Part of it, too, is that many developers have realized they don't have to put everything-but-the-kitchen-sink into their mobile apps. Some are producing multiple apps with bite-size chunks of functionality.
SAP, a small-medium enterprise ERP vendor, is the most obvious case in point. SAP offers many mobile apps, including some as specific as one for capturing travel receipts and sending the data back to SAP servers.
"They've made very elegant interfaces," McCabe said of the mature mobile business apps now appearing. "And they've given users only what they need, without cluttering [the app] up with [all the functionality] of a full-fledged Web client."
Not every small business will adopt applications as sophisticated as SAP in 2012, but Tauschek says the year will see more mainstream business apps such as Dropbox and Boxnet -- two companies that provide mobile access to online file storage and synchronization services -- "increasingly permeate small businesses."
Accessing the Mobile Cloud
Increased adoption of cloud services and applications (like Dropbox and Boxnet) is another mobile trend to watch in 2012, Tauschek believes. But it goes beyond online storage, already a well established mobile cloud app.
Lots of other cloud-based mobile apps are already available, including two from cloud pioneer SalesForce.com. These include the company's flagship CRM application and its Chatter collaboration tool. More will come, Tauschek said.
One game-changer is Apple's Siri, an artificial intelligence- and speech recognition-based "personal Web assistant" that will help iPhone users perform all kinds of functions, including finding stuff on the Web -- thus challenging Google's search engine.
The key to Siri's power, Tauschek said, is that it leverages ubiquitous broadband wireless capacity to access sophisticated capabilities residing on Apple Web servers rather than relying only on program code on the device.
Siri is so far available on the latest iPhone 4S model, but is expected eventually to be available on other iPhones and possibly the iPad.
Siri is an exemplar of another trend to watch: artificial intelligence (AI) built into mobile devices. Tauschek admitted it's hard to predict the impact of increased use of AI, a loosely defined set of capabilities that allow computer systems to learn and automatically adapt to circumstances and users.
"Think about this from the small business perspective," Tauschek suggested. "If you can turn your smart phone or tablet into a truly intelligent personal assistant, how will that improve all your touch points with clients?"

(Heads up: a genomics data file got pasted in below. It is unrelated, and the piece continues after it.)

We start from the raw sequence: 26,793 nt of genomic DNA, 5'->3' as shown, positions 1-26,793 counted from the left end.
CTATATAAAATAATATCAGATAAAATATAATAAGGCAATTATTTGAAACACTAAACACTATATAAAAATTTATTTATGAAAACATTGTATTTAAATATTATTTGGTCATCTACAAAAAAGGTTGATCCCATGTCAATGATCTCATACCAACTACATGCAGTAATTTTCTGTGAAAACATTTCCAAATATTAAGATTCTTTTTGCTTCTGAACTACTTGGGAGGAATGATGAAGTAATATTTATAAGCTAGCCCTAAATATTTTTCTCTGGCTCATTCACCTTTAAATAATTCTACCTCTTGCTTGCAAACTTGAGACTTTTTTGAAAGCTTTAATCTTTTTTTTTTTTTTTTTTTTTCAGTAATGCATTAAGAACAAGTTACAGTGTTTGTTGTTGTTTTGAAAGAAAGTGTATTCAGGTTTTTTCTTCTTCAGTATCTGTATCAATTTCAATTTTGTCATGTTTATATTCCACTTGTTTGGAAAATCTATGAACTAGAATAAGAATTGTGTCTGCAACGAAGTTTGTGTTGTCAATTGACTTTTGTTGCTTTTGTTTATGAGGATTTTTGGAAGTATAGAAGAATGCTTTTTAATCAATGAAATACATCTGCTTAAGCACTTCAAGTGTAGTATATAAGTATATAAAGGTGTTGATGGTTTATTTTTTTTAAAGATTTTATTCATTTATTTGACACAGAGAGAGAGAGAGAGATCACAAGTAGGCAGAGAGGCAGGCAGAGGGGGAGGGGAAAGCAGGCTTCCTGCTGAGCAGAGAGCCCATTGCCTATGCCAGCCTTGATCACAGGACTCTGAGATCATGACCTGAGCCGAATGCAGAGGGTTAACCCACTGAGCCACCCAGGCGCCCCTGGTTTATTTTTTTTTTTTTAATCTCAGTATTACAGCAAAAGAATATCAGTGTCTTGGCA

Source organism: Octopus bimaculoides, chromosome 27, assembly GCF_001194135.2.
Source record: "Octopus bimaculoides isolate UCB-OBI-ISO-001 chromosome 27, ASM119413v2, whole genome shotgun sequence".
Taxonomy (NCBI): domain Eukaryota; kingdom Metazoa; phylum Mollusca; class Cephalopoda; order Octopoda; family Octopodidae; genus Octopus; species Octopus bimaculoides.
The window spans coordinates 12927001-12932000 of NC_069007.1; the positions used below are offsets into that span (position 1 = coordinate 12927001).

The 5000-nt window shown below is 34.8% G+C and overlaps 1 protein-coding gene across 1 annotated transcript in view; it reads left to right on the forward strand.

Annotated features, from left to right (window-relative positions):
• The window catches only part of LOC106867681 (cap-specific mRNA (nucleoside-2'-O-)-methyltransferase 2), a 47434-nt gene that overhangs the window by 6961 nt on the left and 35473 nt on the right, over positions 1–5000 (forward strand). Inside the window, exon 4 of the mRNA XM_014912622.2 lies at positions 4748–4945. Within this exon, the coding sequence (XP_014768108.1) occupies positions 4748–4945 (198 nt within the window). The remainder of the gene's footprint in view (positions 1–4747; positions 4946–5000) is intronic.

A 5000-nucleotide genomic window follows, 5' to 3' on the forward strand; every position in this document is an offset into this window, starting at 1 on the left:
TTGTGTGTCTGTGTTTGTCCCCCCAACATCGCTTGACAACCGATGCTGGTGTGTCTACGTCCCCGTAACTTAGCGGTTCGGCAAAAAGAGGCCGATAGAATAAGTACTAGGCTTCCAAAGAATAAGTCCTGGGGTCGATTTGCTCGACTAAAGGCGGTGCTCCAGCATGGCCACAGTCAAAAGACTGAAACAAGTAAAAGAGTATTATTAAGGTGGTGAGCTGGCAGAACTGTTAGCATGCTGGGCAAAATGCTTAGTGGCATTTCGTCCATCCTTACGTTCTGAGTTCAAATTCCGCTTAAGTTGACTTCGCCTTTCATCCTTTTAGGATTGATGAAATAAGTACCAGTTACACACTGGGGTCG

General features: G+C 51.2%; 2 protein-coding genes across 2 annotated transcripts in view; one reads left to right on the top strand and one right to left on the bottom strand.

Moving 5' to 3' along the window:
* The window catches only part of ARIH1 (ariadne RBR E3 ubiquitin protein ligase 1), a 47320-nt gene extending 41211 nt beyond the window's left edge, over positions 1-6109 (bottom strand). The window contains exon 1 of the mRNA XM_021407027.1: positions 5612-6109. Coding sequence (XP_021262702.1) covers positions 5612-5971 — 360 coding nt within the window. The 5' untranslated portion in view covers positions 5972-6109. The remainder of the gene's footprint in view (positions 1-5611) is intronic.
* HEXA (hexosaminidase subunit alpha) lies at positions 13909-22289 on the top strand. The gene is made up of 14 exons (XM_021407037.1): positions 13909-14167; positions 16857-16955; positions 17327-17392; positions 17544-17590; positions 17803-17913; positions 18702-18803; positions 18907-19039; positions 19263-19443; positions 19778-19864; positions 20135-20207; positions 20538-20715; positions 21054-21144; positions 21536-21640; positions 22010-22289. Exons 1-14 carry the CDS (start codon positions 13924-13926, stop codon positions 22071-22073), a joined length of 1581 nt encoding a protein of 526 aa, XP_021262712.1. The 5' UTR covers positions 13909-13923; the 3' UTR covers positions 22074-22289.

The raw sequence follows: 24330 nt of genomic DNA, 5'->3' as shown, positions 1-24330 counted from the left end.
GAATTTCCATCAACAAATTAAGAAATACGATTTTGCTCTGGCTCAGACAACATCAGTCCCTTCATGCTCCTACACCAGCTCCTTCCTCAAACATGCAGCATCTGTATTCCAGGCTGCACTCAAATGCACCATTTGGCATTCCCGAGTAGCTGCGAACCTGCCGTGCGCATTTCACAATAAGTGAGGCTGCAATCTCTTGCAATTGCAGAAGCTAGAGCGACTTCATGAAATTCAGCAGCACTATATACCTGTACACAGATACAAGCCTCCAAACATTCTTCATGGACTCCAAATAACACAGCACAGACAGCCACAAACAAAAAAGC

Apple may still have disproportionate mind share, but Google's Android mobile platform is on the rise, Tauschek said.
"In the tablet market especially, the iPad has really been the only game in town," he said. "But that's changing. And while it might seem to be changing slowly, it's actually happening quite rapidly now. You have to remember that everything [in the Android world] is lagging about year-and-a-half behind Apple."
With the rapid expansion of the number of available Android apps, and the fact that the latest version of the Android operating system works equally well on smartphones and tablets – as does Apple's iOS -- Google's mobile platform is finally catching up.
That may make it more attractive to small businesses, but it cuts two ways, Tauschek said. The fact that apps available in the Android Market are not vetted by Google or anyone else -- unlike apps in the Apple App Store which must all pass stringent vetting by Apple -- means security of Android apps could be a concern, he cautioned.
The Year Ahead
What else will 2012 bring? McCabe believes small businesses -- and businesses of all sizes -- will start to make more use of text messaging. Many customers may not want to receive unsolicited marketing messages via text, she said, but they might welcome alerts and other kinds of messages.
And she expects to see cross-platform services emerge to simplify data backup, recovery and security on both mobile devices and laptops and desktop computers.
And 2012 could mark the beginning of a consolidation phase in the mobile industry, which may or may not affect small businesses. AT&T is making a play for T-Mobile, for example. There have been rumors of various suitors for ailing Research in Motion (RIM), maker of the BlackBerry.
RIM's declining fortunes may be a cause for concern among enterprises that invested heavily in inhouse BlackBerry Enterprise Servers (BES), Tauschek said. But small businesses that use the Web-based BlackBerry solution need not worry. If they're nervous and want to jump ship, they can do so with minimal disruption, he said.
Will 2012 be a breakout year for mobile in small business? We think so. The sheer mass of devices -- those purchased by companies and the personal tablets and smartphones that employees bring to work -- create opportunities just too important to ignore.